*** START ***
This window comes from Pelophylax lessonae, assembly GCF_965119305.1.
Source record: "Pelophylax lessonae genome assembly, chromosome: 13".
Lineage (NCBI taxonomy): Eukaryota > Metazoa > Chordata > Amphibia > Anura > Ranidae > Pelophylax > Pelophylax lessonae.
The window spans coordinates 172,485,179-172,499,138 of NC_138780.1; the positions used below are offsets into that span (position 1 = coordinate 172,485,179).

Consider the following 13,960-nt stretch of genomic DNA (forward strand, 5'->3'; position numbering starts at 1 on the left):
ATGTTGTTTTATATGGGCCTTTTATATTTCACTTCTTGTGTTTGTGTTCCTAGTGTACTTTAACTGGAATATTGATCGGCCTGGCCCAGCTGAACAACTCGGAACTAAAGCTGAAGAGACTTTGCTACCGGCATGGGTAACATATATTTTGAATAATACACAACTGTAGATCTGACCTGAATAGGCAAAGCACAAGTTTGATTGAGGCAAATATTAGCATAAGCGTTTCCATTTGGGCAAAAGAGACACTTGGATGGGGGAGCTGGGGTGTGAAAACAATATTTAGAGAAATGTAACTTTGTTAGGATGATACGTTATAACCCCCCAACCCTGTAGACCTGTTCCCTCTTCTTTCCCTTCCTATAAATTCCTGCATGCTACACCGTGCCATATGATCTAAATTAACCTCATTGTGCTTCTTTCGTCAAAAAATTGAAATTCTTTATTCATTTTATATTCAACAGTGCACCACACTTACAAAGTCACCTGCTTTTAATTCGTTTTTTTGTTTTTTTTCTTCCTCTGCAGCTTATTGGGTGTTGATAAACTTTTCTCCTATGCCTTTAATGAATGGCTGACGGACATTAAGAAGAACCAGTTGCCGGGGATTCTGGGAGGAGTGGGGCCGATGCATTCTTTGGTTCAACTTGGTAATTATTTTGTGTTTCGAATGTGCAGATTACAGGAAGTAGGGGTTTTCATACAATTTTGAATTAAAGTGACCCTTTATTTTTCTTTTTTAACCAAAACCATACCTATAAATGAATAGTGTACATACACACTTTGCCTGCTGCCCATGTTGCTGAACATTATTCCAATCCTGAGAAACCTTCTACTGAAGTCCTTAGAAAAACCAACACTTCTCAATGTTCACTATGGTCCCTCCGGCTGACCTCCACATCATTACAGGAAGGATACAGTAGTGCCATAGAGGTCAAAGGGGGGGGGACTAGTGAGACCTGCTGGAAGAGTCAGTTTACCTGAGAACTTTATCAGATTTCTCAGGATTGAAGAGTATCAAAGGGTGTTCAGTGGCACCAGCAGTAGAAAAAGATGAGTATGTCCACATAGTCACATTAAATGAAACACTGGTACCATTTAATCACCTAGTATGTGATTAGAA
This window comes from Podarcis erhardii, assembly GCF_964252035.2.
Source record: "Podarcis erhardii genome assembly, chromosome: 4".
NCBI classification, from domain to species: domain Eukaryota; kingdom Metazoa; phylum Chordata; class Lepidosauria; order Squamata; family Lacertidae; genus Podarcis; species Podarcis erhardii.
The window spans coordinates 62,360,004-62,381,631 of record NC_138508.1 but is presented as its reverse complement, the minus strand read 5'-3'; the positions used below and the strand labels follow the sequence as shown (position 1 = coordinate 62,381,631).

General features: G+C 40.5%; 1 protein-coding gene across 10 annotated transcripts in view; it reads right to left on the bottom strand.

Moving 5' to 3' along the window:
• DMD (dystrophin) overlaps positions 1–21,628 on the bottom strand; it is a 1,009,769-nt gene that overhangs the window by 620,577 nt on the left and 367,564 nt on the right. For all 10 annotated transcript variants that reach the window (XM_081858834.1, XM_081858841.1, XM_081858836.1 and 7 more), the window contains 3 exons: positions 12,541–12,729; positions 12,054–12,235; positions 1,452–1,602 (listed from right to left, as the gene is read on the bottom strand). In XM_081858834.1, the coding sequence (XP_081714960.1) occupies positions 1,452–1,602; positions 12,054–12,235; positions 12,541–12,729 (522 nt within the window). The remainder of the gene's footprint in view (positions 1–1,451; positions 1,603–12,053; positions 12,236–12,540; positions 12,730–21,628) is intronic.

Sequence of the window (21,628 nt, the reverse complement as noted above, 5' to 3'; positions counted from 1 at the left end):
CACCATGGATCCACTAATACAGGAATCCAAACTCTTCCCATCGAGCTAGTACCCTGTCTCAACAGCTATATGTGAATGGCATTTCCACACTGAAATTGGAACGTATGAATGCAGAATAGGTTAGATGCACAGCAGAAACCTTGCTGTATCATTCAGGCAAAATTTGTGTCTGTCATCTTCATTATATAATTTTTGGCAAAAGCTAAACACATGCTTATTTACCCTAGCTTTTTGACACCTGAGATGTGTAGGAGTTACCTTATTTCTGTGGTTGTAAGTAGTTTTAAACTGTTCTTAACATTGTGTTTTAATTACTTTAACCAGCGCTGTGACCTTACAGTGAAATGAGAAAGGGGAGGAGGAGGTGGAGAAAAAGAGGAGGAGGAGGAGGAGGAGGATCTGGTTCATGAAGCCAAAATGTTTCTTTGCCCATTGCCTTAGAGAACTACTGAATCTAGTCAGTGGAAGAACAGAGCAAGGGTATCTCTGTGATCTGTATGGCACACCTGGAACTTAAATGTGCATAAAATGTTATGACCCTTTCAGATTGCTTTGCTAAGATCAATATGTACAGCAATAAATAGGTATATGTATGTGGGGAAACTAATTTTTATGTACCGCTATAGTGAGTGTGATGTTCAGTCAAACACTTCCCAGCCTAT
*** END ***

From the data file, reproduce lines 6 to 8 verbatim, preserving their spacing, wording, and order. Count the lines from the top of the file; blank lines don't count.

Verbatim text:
ATGTTGTTTTATATGGGCCTTTTATATTTCACTTCTTGTGTTTGTGTTCCTAGTGTACTTTAACTGGAATATTGATCGGCCTGGCCCAGCTGAACAACTCGGAACTAAAGCTGAAGAGACTTTGCTACCGGCATGGGTAACATATATTTTGAATAATACACAACTGTAGATCTGACCTGAATAGGCAAAGCACAAGTTTGATTGAGGCAAATATTAGCATAAGCGTTTCCATTTGGGCAAAAGAGACACTTGGATGGGGGAGCTGGGGTGTGAAAACAATATTTAGAGAAATGTAACTTTGTTAGGATGATACGTTATAACCCCCCAACCCTGTAGACCTGTTCCCTCTTCTTTCCCTTCCTATAAATTCCTGCATGCTACACCGTGCCATATGATCTAAATTAACCTCATTGTGCTTCTTTCGTCAAAAAATTGAAATTCTTTATTCATTTTATATTCAACAGTGCACCACACTTACAAAGTCACCTGCTTTTAATTCGTTTTTTTGTTTTTTTTCTTCCTCTGCAGCTTATTGGGTGTTGATAAACTTTTCTCCTATGCCTTTAATGAATGGCTGACGGACATTAAGAAGAACCAGTTGCCGGGGATTCTGGGAGGAGTGGGGCCGATGCATTCTTTGGTTCAACTTGGTAATTATTTTGTGTTTCGAATGTGCAGATTACAGGAAGTAGGGGTTTTCATACAATTTTGAATTAAAGTGACCCTTTATTTTTCTTTTTTAACCAAAACCATACCTATAAATGAATAGTGTACATACACACTTTGCCTGCTGCCCATGTTGCTGAACATTATTCCAATCCTGAGAAACCTTCTACTGAAGTCCTTAGAAAAACCAACACTTCTCAATGTTCACTATGGTCCCTCCGGCTGACCTCCACATCATTACAGGAAGGATACAGTAGTGCCATAGAGGTCAAAGGGGGGGGGACTAGTGAGACCTGCTGGAAGAGTCAGTTTACCTGAGAACTTTATCAGATTTCTCAGGATTGAAGAGTATCAAAGGGTGTTCAGTGGCACCAGCAGTAGAAAAAGATGAGTATGTCCACATAGTCACATTAAATGAAACACTGGTACCATTTAATCACCTAGTATGTGATTAGAA
This window comes from Podarcis erhardii, assembly GCF_964252035.2.
Source record: "Podarcis erhardii genome assembly, chromosome: 4".